Friends with benefits might “promise” relationships with very little commitment, and no commitment means no emotional roller-coaster ride.  Yet, God has designed us to be people of commitment.  One way or another, we will desire to fulfill our spiritual needs with the stability that only a long-term commitment can provide, so having friends with benefits actually increases the chance of getting on that roller coaster.

The irony of No Strings Attached is that Adam does end up falling in love with Emma.  The more he spends time with her, the more he wants to commit his life to her.  But Emma refuses for most of the movie, and a slapstick tug-of-war follows.  Just goes to show that having friends with benefits is not beneficial at all.  The idea that two people can meet casually without feeling severe emotional side effects is a delusion.

In his first letter to the Corinthians, Paul reminded his audience that their bodies were not their own.  A Christian’s body is a “temple of the Holy Spirit.” It is a vessel that Christ “bought at a price” when he died on the cross (1 Cor. 6:1-20).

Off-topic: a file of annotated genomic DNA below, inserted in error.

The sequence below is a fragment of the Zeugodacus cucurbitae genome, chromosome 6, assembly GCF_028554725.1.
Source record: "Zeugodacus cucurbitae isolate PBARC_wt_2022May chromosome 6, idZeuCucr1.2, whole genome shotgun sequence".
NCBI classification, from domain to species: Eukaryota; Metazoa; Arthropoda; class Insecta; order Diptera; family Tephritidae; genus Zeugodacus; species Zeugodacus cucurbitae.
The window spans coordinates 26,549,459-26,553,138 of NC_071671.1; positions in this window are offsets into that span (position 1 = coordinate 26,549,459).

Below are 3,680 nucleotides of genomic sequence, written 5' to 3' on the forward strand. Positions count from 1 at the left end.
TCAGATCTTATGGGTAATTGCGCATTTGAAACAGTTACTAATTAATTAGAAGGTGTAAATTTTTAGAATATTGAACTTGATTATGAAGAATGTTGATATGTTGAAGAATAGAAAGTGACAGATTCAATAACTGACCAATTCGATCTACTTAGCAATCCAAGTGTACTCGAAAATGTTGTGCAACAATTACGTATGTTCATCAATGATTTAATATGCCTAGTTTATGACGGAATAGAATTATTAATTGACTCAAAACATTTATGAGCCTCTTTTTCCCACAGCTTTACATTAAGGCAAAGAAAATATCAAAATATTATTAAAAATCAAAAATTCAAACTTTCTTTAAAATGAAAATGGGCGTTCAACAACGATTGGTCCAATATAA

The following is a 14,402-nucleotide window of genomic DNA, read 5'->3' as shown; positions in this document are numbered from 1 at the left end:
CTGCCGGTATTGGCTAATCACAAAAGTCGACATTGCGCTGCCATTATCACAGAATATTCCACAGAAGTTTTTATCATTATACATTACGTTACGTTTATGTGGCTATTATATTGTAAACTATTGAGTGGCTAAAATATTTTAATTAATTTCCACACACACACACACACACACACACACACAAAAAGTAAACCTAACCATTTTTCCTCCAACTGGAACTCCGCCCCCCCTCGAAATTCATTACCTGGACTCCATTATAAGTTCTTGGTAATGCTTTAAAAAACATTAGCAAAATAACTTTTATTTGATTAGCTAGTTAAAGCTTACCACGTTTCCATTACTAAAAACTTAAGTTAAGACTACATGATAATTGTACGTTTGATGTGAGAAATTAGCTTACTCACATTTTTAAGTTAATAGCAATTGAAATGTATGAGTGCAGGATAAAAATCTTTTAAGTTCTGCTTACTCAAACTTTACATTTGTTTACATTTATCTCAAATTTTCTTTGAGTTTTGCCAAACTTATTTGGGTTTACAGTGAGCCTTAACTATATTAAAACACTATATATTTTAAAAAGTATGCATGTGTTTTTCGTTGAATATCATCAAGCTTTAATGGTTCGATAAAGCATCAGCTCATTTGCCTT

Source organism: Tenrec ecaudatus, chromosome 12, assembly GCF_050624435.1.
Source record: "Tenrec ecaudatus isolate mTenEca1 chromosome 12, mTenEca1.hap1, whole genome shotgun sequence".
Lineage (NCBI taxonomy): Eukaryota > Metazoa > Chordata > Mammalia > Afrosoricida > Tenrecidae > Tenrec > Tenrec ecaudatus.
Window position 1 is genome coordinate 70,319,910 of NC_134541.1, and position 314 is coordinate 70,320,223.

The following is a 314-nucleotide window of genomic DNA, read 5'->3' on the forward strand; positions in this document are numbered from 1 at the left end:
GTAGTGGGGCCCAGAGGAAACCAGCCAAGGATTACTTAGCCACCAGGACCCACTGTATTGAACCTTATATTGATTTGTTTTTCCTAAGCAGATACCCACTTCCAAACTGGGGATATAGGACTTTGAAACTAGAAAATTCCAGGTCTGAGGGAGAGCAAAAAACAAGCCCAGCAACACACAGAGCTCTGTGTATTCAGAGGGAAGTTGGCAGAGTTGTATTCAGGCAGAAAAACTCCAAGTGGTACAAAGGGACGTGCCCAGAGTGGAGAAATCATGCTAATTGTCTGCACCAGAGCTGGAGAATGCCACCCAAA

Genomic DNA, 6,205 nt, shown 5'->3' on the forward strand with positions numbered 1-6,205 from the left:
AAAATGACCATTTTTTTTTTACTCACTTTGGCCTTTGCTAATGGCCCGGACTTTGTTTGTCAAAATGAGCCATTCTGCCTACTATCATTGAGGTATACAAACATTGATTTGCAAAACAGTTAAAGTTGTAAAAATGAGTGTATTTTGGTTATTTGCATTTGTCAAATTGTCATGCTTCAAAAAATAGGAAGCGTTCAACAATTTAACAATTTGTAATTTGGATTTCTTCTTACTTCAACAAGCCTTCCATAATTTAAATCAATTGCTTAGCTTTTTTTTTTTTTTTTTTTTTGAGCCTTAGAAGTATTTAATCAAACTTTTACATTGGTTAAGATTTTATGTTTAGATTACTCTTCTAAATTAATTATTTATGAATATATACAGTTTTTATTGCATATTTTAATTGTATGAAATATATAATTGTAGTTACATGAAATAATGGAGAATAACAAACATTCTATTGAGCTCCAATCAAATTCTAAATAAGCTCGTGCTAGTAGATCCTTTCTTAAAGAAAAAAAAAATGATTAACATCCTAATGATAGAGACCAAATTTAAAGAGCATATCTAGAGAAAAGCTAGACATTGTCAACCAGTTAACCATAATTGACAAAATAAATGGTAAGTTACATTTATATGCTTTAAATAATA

This is not some abstract theological concept; it is a foundational conviction: Our bodies–and sexuality itself–is reserved for the one person whom God intends for us to marry.

My feeling is that the friends with benefits mentality throughout our culture is a root cause for so much emotional turmoil amongst our teens and young adults.  It reminds us that churches have to continue to battle against this rising tide of sexual promiscuity.

To echo one youth leader who spoke at a conference in Atlanta last month, we need to promote abstinence, convince young people that “Modest is hotest,” and encourage them to maintain physical, mental, and emotional purity, which is the best way to safeguard against destructive entanglements.  God’s way provides all the real benefits.